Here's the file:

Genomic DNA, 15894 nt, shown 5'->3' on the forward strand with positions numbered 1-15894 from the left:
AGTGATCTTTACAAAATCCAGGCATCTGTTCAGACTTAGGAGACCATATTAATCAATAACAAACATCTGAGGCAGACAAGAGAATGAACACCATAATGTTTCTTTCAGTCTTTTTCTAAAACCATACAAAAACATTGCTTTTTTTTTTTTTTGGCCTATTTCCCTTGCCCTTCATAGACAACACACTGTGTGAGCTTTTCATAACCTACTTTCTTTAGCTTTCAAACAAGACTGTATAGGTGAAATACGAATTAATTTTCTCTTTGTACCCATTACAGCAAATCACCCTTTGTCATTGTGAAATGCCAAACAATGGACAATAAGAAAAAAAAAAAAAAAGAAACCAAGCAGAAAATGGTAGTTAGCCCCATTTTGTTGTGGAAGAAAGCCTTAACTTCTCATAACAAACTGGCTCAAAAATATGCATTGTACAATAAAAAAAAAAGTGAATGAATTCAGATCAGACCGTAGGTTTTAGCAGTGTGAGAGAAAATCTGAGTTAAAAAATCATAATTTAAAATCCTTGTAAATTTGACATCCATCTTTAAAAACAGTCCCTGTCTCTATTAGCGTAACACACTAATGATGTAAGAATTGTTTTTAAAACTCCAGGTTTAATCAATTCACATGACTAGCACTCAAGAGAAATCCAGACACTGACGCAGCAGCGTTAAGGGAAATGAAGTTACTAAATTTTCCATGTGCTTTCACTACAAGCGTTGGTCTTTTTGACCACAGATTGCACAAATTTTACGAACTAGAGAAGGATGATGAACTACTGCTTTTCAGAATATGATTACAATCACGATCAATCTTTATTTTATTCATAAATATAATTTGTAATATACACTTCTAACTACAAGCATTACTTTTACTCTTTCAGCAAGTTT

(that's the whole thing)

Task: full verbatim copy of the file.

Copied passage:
Genomic DNA, 15894 nt, shown 5'->3' on the forward strand with positions numbered 1-15894 from the left:
AGTGATCTTTACAAAATCCAGGCATCTGTTCAGACTTAGGAGACCATATTAATCAATAACAAACATCTGAGGCAGACAAGAGAATGAACACCATAATGTTTCTTTCAGTCTTTTTCTAAAACCATACAAAAACATTGCTTTTTTTTTTTTTTGGCCTATTTCCCTTGCCCTTCATAGACAACACACTGTGTGAGCTTTTCATAACCTACTTTCTTTAGCTTTCAAACAAGACTGTATAGGTGAAATACGAATTAATTTTCTCTTTGTACCCATTACAGCAAATCACCCTTTGTCATTGTGAAATGCCAAACAATGGACAATAAGAAAAAAAAAAAAAAAGAAACCAAGCAGAAAATGGTAGTTAGCCCCATTTTGTTGTGGAAGAAAGCCTTAACTTCTCATAACAAACTGGCTCAAAAATATGCATTGTACAATAAAAAAAAAAGTGAATGAATTCAGATCAGACCGTAGGTTTTAGCAGTGTGAGAGAAAATCTGAGTTAAAAAATCATAATTTAAAATCCTTGTAAATTTGACATCCATCTTTAAAAACAGTCCCTGTCTCTATTAGCGTAACACACTAATGATGTAAGAATTGTTTTTAAAACTCCAGGTTTAATCAATTCACATGACTAGCACTCAAGAGAAATCCAGACACTGACGCAGCAGCGTTAAGGGAAATGAAGTTACTAAATTTTCCATGTGCTTTCACTACAAGCGTTGGTCTTTTTGACCACAGATTGCACAAATTTTACGAACTAGAGAAGGATGATGAACTACTGCTTTTCAGAATATGATTACAATCACGATCAATCTTTATTTTATTCATAAATATAATTTGTAATATACACTTCTAACTACAAGCATTACTTTTACTCTTTCAGCAAGTTT